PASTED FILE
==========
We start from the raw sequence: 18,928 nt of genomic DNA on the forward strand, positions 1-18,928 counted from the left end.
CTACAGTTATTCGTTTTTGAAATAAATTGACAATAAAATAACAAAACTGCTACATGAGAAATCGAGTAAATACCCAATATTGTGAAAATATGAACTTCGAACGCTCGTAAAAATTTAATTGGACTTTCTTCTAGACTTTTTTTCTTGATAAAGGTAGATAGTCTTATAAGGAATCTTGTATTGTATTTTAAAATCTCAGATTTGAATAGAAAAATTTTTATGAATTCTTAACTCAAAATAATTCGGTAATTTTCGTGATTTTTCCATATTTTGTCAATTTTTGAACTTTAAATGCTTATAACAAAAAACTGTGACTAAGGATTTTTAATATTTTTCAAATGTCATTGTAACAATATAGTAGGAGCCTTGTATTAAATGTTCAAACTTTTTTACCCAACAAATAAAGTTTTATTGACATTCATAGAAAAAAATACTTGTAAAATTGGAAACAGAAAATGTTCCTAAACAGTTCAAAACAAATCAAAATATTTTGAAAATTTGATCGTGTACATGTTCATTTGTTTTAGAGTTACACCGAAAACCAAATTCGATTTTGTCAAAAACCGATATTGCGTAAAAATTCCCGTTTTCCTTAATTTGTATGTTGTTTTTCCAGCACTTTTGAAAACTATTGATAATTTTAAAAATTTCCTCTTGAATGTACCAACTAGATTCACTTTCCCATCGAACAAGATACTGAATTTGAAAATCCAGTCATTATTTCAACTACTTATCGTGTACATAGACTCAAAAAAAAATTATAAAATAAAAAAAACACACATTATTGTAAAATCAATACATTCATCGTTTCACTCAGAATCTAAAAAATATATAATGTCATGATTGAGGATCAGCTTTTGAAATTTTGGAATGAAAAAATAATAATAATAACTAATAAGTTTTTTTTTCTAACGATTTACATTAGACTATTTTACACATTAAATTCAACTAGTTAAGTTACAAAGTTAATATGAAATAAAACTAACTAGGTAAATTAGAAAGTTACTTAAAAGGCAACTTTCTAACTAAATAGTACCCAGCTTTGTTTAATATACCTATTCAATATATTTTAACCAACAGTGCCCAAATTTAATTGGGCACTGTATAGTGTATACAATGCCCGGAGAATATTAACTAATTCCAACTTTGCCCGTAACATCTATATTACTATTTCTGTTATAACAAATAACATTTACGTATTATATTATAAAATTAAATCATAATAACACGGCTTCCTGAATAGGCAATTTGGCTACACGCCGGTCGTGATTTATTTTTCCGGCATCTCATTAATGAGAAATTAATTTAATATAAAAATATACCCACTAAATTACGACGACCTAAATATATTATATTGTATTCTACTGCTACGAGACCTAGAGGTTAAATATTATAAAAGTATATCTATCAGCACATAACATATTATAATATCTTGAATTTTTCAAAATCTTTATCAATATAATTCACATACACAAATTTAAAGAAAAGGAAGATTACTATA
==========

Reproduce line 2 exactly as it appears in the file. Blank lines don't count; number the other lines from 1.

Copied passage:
CTACAGTTATTCGTTTTTGAAATAAATTGACAATAAAATAACAAAACTGCTACATGAGAAATCGAGTAAATACCCAATATTGTGAAAATATGAACTTCGAACGCTCGTAAAAATTTAATTGGACTTTCTTCTAGACTTTTTTTCTTGATAAAGGTAGATAGTCTTATAAGGAATCTTGTATTGTATTTTAAAATCTCAGATTTGAATAGAAAAATTTTTATGAATTCTTAACTCAAAATAATTCGGTAATTTTCGTGATTTTTCCATATTTTGTCAATTTTTGAACTTTAAATGCTTATAACAAAAAACTGTGACTAAGGATTTTTAATATTTTTCAAATGTCATTGTAACAATATAGTAGGAGCCTTGTATTAAATGTTCAAACTTTTTTACCCAACAAATAAAGTTTTATTGACATTCATAGAAAAAAATACTTGTAAAATTGGAAACAGAAAATGTTCCTAAACAGTTCAAAACAAATCAAAATATTTTGAAAATTTGATCGTGTACATGTTCATTTGTTTTAGAGTTACACCGAAAACCAAATTCGATTTTGTCAAAAACCGATATTGCGTAAAAATTCCCGTTTTCCTTAATTTGTATGTTGTTTTTCCAGCACTTTTGAAAACTATTGATAATTTTAAAAATTTCCTCTTGAATGTACCAACTAGATTCACTTTCCCATCGAACAAGATACTGAATTTGAAAATCCAGTCATTATTTCAACTACTTATCGTGTACATAGACTCAAAAAAAAATTATAAAATAAAAAAAACACACATTATTGTAAAATCAATACATTCATCGTTTCACTCAGAATCTAAAAAATATATAATGTCATGATTGAGGATCAGCTTTTGAAATTTTGGAATGAAAAAATAATAATAATAACTAATAAGTTTTTTTTTCTAACGATTTACATTAGACTATTTTACACATTAAATTCAACTAGTTAAGTTACAAAGTTAATATGAAATAAAACTAACTAGGTAAATTAGAAAGTTACTTAAAAGGCAACTTTCTAACTAAATAGTACCCAGCTTTGTTTAATATACCTATTCAATATATTTTAACCAACAGTGCCCAAATTTAATTGGGCACTGTATAGTGTATACAATGCCCGGAGAATATTAACTAATTCCAACTTTGCCCGTAACATCTATATTACTATTTCTGTTATAACAAATAACATTTACGTATTATATTATAAAATTAAATCATAATAACACGGCTTCCTGAATAGGCAATTTGGCTACACGCCGGTCGTGATTTATTTTTCCGGCATCTCATTAATGAGAAATTAATTTAATATAAAAATATACCCACTAAATTACGACGACCTAAATATATTATATTGTATTCTACTGCTACGAGACCTAGAGGTTAAATATTATAAAAGTATATCTATCAGCACATAACATATTATAATATCTTGAATTTTTCAAAATCTTTATCAATATAATTCACATACACAAATTTAAAGAAAAGGAAGATTACTATA